March 20, 2012

Rare mtDNA haplogroups of North Asia

From the paper:
The results of our study provided an additional support for the existence of limited maternal gene flow between eastern Asia/southern Siberia and eastern Europe revealed by analysis of modern and ancient mtDNAs previously [12], [37], [39], [48], [42], [58], [59]. Two more mtDNA subclusters which may be indicative of eastern Asian influx into gene pool of eastern Europeans have been revealed within haplogroups M10 and N9a. The presence of N9a3a subcluster only in eastern European populations may indicate that it could arose there after the arrival of founder mtDNA from eastern Asia about 8–13 kya. It is noteworthy that another eastern Asian specific lineage, C5c1, revealed exclusively in some European populations (Poles, Belorussians, Romanians), shows evolutionary ages within frames of 6.6–11.8 kya depending on the mutation rates values [12]. In addition, recent molecular-genetic study of the Neolithic skeletons from archaeological sites in the Alföld (Hungary) has demonstrated high frequency of eastern Asian mtDNA haplogroups in ancient inhabitants of the Carpathian Basin [42]. Specifically, haplogroups N9a and C5 were also revealed in remains, thus indicating that genetic continuity for some eastern Asian mtDNA lineages in Europeans is possible from the Neolithic Period. Prehistoric migrations associated with the distribution of the pottery-making tradition initially emerged in the forest-steppe belt of northern Eurasia starting at about 16 kya and spread to the west to reach the south-eastern confines of eastern European Plain by about 8 kya [60] could be suggested as a potential cause for eastern Asian mtDNA haplogroups appearance in Europe. More information from complete mtDNA sequences as well as the other genetic markers in the contemporary and extinct populations of Eurasia would be helpful to validate our conclusions.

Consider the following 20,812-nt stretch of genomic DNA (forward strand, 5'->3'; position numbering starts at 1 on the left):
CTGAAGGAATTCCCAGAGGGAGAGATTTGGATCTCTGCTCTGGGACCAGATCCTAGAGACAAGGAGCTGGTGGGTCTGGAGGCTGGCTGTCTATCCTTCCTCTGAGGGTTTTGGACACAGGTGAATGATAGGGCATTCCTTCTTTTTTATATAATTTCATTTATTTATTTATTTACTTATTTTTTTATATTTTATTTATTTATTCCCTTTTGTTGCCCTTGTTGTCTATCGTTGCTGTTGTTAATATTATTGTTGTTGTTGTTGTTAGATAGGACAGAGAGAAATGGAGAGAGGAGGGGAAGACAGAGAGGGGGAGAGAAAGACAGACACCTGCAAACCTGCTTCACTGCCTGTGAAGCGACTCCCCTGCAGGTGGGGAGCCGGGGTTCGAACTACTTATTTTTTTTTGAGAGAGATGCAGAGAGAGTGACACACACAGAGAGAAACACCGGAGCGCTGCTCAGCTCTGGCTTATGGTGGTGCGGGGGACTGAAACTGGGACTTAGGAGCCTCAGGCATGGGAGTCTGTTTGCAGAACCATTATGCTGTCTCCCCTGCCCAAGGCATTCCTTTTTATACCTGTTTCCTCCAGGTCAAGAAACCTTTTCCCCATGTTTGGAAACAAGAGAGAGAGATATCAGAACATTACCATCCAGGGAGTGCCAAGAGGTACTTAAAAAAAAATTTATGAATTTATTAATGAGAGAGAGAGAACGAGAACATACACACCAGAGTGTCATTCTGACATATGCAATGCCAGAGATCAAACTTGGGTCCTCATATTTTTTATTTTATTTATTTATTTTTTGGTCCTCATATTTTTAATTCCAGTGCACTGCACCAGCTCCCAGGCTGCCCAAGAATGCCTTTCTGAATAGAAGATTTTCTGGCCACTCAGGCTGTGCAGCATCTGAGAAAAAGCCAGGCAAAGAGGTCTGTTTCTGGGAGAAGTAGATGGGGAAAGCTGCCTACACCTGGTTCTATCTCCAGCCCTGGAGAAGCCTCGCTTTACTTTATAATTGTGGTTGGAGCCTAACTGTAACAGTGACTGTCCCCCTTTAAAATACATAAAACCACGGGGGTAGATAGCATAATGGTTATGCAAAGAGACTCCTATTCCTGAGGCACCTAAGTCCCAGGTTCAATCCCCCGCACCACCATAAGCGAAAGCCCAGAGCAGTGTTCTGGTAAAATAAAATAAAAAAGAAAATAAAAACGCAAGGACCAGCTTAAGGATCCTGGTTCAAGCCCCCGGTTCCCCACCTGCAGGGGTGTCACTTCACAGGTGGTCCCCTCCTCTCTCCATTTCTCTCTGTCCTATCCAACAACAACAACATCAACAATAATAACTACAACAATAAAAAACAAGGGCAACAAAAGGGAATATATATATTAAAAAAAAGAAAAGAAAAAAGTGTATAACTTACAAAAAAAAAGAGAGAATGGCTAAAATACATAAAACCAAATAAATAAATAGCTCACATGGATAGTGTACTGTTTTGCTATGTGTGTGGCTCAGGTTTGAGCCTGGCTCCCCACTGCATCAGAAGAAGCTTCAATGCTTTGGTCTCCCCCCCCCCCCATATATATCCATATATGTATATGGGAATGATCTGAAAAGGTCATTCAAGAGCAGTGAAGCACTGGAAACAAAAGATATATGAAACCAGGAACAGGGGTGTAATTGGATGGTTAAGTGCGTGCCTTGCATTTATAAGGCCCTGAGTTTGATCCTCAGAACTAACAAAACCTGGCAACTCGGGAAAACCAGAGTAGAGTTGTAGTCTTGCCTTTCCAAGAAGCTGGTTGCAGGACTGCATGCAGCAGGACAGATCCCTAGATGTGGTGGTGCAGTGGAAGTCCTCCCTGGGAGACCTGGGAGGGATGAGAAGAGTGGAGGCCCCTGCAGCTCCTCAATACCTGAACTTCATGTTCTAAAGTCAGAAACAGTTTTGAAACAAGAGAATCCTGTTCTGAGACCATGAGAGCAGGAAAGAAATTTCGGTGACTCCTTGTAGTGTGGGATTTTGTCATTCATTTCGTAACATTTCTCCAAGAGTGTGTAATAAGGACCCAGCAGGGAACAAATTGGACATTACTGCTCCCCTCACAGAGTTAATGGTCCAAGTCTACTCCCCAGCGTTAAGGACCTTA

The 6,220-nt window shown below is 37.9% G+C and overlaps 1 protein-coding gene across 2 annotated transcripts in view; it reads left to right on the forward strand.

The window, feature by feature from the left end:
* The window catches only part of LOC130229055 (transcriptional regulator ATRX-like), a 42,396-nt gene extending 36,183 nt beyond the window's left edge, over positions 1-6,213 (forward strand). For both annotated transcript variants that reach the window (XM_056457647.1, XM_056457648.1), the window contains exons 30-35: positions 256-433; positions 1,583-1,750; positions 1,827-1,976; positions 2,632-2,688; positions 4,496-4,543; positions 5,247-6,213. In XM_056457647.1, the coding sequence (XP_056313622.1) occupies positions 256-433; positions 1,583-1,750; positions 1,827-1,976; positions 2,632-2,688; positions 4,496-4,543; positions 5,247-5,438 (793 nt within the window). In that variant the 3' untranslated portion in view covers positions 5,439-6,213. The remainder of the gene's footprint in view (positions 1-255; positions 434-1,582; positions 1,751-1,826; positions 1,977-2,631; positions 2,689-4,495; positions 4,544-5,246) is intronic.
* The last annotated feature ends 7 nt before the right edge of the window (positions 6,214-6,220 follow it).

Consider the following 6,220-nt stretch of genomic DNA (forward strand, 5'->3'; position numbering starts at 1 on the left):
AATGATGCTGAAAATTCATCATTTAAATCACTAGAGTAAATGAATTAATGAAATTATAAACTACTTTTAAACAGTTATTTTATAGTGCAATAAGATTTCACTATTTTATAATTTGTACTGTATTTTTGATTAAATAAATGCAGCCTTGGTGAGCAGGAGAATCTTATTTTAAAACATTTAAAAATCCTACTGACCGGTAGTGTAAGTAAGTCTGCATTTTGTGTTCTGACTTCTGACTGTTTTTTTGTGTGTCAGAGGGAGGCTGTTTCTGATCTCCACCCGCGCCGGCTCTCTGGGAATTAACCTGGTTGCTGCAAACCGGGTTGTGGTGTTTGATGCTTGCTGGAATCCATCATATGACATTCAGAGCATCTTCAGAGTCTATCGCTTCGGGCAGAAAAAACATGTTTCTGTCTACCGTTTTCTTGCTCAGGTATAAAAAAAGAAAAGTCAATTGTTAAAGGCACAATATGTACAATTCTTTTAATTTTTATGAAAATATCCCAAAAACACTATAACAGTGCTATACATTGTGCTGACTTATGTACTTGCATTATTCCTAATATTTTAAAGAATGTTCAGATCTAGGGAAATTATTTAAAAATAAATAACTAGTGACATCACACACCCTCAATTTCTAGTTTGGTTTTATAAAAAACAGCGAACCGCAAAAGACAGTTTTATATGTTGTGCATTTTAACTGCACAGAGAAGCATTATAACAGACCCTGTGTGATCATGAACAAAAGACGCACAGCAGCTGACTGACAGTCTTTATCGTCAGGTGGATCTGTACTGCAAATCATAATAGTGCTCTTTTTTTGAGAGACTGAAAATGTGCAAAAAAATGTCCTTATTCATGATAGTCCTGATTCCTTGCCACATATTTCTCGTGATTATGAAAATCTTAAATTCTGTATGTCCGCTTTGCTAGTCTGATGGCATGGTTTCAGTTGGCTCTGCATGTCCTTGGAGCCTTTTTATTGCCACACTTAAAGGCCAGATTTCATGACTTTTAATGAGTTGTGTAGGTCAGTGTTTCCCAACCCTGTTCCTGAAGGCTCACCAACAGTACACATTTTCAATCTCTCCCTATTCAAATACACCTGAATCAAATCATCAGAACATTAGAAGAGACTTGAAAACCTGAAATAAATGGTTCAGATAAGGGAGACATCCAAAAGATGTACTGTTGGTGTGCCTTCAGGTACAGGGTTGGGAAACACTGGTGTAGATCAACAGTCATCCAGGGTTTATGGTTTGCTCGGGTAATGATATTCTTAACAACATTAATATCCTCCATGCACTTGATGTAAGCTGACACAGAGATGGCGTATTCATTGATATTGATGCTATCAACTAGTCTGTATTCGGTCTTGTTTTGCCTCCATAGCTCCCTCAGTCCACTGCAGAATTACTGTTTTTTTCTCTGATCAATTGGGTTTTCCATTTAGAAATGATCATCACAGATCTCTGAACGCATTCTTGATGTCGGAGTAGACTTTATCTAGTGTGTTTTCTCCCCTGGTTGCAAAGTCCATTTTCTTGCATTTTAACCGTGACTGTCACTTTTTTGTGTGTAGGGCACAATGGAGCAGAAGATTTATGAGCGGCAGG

PLoS ONE 7(2): e32179. doi:10.1371/journal.pone.0032179

Complete Mitochondrial DNA Analysis of Eastern Eurasian Haplogroups Rarely Found in Populations of Northern Asia and Eastern Europe

Miroslava Derenko et al.

With the aim of uncovering all of the most basal variation in the northern Asian mitochondrial DNA (mtDNA) haplogroups, we have analyzed mtDNA control region and coding region sequence variation in 98 Altaian Kazakhs from southern Siberia and 149 Barghuts from Inner Mongolia, China. Both populations exhibit the prevalence of eastern Eurasian lineages accounting for 91.9% in Barghuts and 60.2% in Altaian Kazakhs. The strong affinity of Altaian Kazakhs and populations of northern and central Asia has been revealed, reflecting both influences of central Asian inhabitants and essential genetic interaction with the Altai region indigenous populations. Statistical analyses data demonstrate a close positioning of all Mongolic-speaking populations (Mongolians, Buryats, Khamnigans, Kalmyks as well as Barghuts studied here) and Turkic-speaking Sojots, thus suggesting their origin from a common maternal ancestral gene pool. In order to achieve a thorough coverage of DNA lineages revealed in the northern Asian matrilineal gene pool, we have completely sequenced the mtDNA of 55 samples representing haplogroups R11b, B4, B5, F2, M9, M10, M11, M13, N9a and R9c1, which were pinpointed from a massive collection (over 5000 individuals) of northern and eastern Asian, as well as European control region mtDNA sequences. Applying the newly updated mtDNA tree to the previously reported northern Asian and eastern Asian mtDNA data sets has resolved the status of the poorly classified mtDNA types and allowed us to obtain the coalescence age estimates of the nodes of interest using different calibrated rates. Our findings confirm our previous conclusion that northern Asian maternal gene pool consists of predominantly post-LGM components of eastern Asian ancestry, though some genetic lineages may have a pre-LGM/LGM origin.



  1. The paper supports the observation that American Indian hg B2 doesn't have antecedents in Siberia. I expanded on this conclusion and added another phylogenetic observation, namely that African L0a2 carrying the same 9-bp deletion and the same 16189C could be a sister clade to Asian hg B4'B5. This may mean that even most basal mtDNA branches in Africa have Eurasian counterparts.

  2. Alföld (Hungary) was reached by neolitic farmers 8400 YBP. Alföld's mesolitic tribes learned agriculture from neolitic farmers. Some writer suppose that this mesolitic tribes was ancestors of Uralic languages.


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